A new city campaign aimed at getting landlords to ban smoking inside their properties was launched last week. The Boston Public Health Commission is leading the “Go Smoke-Free” effort, which includes original photography of local property owners and managers showcasing their smoke-free homes and their reasons for going smoke-free.
“We went smoke-free to reduce the conflicts between landlord and tenants about smoking in the apartments, reduce the cost of repairs, and acquire more tenants who want to live smoke-free,” said Mrs. Arnetta Baty, a landlord who owns a 3 family rental property with her husband in Dorchester.
In the past 12 months, the campaign has helped transition 8,500 apartment units within the City of Boston to smoke-free, including 900 units owned by Codman Square Development Corporation and three units owned by a Dorchester family.
Cruz Management Corporation, Codman Square Community Development Corporation and the Baty family from Dorchester are all featured in the campaign. The campaign will be displayed on 35 billboards in nine neighborhoods and in seven newspapers around the city, offering insight from managers of smoke-free properties as well as resources for landlords.
“We want every family in Boston, in all our neighborhoods, to have a safe, healthy home environment,” said Mayor Martin J. Walsh. “I applaud the efforts of this program to improve the health of Boston residents by making it easier to find and live in a home environment that supports long term health.”
“We’re pleased that these landlords have taken this opportunity to demonstrate to their peers how going smoke-free is beneficial to both their tenants and their own families,” said BPHC Executive Director Monica Valdes Lupi, JD, MPH. “We know that when homes are smoke-free, residents are safer and healthier, particularly those residents with the highest risks associated with secondhand smoke, like children with asthma or the elderly.”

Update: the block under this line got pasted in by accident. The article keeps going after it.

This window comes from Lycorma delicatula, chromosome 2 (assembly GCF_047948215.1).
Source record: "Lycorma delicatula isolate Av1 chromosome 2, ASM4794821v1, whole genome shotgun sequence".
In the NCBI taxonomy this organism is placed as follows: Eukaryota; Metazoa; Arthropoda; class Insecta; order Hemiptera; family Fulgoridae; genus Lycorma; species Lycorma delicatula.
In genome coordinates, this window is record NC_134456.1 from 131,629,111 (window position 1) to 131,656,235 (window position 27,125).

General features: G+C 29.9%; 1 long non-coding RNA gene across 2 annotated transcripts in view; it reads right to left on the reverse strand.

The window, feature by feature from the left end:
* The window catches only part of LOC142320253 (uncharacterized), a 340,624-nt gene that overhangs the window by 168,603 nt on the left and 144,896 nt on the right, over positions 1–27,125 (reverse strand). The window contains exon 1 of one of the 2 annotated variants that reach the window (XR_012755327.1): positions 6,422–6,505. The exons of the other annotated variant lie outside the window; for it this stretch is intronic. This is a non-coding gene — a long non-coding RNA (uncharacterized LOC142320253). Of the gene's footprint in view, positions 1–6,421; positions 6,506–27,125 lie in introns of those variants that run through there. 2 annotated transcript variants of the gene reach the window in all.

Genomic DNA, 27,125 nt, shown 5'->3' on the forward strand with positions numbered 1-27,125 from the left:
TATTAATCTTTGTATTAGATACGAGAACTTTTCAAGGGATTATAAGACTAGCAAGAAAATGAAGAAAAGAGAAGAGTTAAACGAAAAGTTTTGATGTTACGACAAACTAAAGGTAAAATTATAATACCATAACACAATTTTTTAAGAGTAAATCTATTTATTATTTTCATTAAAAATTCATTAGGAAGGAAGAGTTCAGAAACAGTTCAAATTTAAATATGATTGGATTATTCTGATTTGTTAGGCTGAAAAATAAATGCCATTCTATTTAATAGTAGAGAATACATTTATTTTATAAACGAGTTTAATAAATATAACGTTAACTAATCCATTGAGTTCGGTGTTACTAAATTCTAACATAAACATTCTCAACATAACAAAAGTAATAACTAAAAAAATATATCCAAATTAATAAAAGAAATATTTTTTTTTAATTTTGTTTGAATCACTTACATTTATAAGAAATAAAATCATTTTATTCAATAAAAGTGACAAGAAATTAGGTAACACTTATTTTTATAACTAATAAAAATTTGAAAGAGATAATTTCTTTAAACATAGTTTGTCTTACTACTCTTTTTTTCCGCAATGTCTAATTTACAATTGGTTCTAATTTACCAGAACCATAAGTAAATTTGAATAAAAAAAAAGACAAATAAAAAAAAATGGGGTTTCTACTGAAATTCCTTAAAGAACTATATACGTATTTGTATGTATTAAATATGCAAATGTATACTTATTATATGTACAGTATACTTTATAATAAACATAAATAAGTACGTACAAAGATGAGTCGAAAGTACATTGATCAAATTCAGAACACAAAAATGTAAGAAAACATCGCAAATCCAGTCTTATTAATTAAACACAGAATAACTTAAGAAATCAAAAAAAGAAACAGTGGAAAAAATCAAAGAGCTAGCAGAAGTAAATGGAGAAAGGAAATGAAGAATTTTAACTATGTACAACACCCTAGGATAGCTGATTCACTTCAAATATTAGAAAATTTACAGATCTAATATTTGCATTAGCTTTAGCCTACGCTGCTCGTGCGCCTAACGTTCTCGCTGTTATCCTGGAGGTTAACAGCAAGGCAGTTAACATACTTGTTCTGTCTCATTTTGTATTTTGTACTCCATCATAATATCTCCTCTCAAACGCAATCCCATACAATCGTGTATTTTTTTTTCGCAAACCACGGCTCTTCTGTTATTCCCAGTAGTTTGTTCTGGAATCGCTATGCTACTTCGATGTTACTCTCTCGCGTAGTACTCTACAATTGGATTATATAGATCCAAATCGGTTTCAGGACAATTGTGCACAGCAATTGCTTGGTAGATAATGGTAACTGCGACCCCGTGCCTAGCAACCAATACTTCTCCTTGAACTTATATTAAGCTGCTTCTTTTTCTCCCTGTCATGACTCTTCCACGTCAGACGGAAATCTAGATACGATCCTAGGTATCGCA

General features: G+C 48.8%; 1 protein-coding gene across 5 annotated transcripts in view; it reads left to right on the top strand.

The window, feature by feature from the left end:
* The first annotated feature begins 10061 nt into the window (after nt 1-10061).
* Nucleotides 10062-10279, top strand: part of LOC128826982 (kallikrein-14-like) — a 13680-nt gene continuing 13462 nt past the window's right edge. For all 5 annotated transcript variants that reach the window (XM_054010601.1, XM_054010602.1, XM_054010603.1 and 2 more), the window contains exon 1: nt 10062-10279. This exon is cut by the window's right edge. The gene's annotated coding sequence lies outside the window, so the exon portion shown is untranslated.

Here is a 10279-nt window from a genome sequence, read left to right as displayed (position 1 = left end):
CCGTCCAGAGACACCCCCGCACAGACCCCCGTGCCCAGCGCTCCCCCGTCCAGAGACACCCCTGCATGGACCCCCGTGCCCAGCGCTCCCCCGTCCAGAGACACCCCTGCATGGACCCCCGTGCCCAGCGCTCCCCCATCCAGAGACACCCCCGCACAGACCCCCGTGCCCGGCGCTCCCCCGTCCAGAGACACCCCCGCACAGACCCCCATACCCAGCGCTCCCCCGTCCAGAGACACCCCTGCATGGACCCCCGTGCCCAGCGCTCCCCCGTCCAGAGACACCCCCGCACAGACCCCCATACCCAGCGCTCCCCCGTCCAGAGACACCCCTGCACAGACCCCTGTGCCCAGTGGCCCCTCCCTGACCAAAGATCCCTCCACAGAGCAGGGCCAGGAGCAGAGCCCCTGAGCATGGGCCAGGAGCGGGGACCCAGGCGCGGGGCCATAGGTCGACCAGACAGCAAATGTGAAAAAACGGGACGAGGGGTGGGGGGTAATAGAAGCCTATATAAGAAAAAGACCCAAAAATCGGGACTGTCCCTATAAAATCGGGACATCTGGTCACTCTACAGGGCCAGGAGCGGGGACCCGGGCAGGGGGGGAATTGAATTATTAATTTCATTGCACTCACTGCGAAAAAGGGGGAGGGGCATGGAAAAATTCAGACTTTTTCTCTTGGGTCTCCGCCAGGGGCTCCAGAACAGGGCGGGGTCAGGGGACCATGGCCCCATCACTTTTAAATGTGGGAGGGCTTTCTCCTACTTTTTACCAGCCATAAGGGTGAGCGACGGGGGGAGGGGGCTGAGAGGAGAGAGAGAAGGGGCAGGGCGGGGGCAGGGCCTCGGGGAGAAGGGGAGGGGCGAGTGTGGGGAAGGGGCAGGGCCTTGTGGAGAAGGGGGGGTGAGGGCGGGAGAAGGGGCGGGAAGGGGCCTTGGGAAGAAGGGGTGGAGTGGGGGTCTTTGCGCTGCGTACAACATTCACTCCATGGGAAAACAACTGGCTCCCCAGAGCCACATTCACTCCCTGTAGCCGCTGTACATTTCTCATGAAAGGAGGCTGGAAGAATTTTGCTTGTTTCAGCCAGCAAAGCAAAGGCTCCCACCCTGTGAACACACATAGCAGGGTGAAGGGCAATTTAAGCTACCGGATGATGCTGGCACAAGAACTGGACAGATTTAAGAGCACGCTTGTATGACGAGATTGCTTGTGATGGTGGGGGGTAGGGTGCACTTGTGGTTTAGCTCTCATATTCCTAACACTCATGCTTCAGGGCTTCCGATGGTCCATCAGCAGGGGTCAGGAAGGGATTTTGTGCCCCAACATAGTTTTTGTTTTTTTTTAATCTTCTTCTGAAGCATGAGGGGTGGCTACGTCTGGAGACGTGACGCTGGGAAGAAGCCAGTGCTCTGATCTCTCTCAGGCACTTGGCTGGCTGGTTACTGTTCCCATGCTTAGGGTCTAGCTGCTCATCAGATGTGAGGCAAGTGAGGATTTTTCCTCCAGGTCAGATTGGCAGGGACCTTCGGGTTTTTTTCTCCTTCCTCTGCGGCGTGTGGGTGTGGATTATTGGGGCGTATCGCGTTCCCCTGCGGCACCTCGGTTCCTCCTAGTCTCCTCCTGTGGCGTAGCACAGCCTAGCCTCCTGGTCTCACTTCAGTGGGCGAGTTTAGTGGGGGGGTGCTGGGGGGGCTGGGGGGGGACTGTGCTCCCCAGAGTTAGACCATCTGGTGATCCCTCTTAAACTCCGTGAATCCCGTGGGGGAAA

“Going smoke-free with our housing portfolio was the right choice for Codman Square NDC,” said Marcos Beleche, Associate Director for Codman Square NDC. “Not only did it help address the health needs of children and older adults dealing with asthma and other airborne ailments, but it also complemented other green measures used in our buildings that contribute to a better quality of life for residents and a healthier housing community.”
Along with raising awareness of the benefits of smoke-free homes, the campaign provides trainings, a landlord guide and online curriculum to help landlords begin the process of going smoke-free, and to help tenants advocate for changes.
This public awareness campaign is funded through the Centers for Disease Control, which provides funding to BPHC through its Racial and Ethnic Approaches to Health (REACH) and Partnerships in Community Health (PICH) funding streams.